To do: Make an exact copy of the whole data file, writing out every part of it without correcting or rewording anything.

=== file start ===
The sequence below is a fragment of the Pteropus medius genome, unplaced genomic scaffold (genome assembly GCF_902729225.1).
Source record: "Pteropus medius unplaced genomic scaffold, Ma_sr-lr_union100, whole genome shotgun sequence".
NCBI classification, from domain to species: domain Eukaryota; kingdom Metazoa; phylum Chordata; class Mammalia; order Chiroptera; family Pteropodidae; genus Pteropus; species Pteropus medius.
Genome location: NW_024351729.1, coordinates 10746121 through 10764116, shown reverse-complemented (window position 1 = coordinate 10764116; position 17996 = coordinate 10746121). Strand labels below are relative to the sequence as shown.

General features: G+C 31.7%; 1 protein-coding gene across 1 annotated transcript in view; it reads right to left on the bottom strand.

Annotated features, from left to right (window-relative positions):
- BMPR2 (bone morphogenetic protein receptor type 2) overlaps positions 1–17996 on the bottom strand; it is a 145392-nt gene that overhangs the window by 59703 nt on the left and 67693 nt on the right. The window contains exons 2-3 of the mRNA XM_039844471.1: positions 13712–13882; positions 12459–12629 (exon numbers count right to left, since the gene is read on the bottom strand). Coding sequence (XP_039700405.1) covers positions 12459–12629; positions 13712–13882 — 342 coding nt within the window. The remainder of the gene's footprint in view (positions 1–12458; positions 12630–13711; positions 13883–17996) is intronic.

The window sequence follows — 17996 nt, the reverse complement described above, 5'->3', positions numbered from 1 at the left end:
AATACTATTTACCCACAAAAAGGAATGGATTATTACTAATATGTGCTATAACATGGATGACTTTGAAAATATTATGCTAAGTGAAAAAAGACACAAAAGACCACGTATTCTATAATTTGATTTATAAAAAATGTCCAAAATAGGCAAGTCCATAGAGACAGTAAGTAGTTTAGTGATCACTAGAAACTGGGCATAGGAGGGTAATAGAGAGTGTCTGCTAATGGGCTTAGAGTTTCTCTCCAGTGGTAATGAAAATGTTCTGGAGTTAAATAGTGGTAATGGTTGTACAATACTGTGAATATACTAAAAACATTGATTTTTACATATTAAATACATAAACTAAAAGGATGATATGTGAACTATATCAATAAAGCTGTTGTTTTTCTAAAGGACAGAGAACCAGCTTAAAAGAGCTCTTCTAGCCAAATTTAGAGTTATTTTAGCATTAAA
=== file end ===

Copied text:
The sequence below is a fragment of the Pteropus medius genome, unplaced genomic scaffold (genome assembly GCF_902729225.1).
Source record: "Pteropus medius unplaced genomic scaffold, Ma_sr-lr_union100, whole genome shotgun sequence".
NCBI classification, from domain to species: domain Eukaryota; kingdom Metazoa; phylum Chordata; class Mammalia; order Chiroptera; family Pteropodidae; genus Pteropus; species Pteropus medius.
Genome location: NW_024351729.1, coordinates 10746121 through 10764116, shown reverse-complemented (window position 1 = coordinate 10764116; position 17996 = coordinate 10746121). Strand labels below are relative to the sequence as shown.

General features: G+C 31.7%; 1 protein-coding gene across 1 annotated transcript in view; it reads right to left on the bottom strand.

Annotated features, from left to right (window-relative positions):
- BMPR2 (bone morphogenetic protein receptor type 2) overlaps positions 1–17996 on the bottom strand; it is a 145392-nt gene that overhangs the window by 59703 nt on the left and 67693 nt on the right. The window contains exons 2-3 of the mRNA XM_039844471.1: positions 13712–13882; positions 12459–12629 (exon numbers count right to left, since the gene is read on the bottom strand). Coding sequence (XP_039700405.1) covers positions 12459–12629; positions 13712–13882 — 342 coding nt within the window. The remainder of the gene's footprint in view (positions 1–12458; positions 12630–13711; positions 13883–17996) is intronic.

The window sequence follows — 17996 nt, the reverse complement described above, 5'->3', positions numbered from 1 at the left end:
AATACTATTTACCCACAAAAAGGAATGGATTATTACTAATATGTGCTATAACATGGATGACTTTGAAAATATTATGCTAAGTGAAAAAAGACACAAAAGACCACGTATTCTATAATTTGATTTATAAAAAATGTCCAAAATAGGCAAGTCCATAGAGACAGTAAGTAGTTTAGTGATCACTAGAAACTGGGCATAGGAGGGTAATAGAGAGTGTCTGCTAATGGGCTTAGAGTTTCTCTCCAGTGGTAATGAAAATGTTCTGGAGTTAAATAGTGGTAATGGTTGTACAATACTGTGAATATACTAAAAACATTGATTTTTACATATTAAATACATAAACTAAAAGGATGATATGTGAACTATATCAATAAAGCTGTTGTTTTTCTAAAGGACAGAGAACCAGCTTAAAAGAGCTCTTCTAGCCAAATTTAGAGTTATTTTAGCATTAAA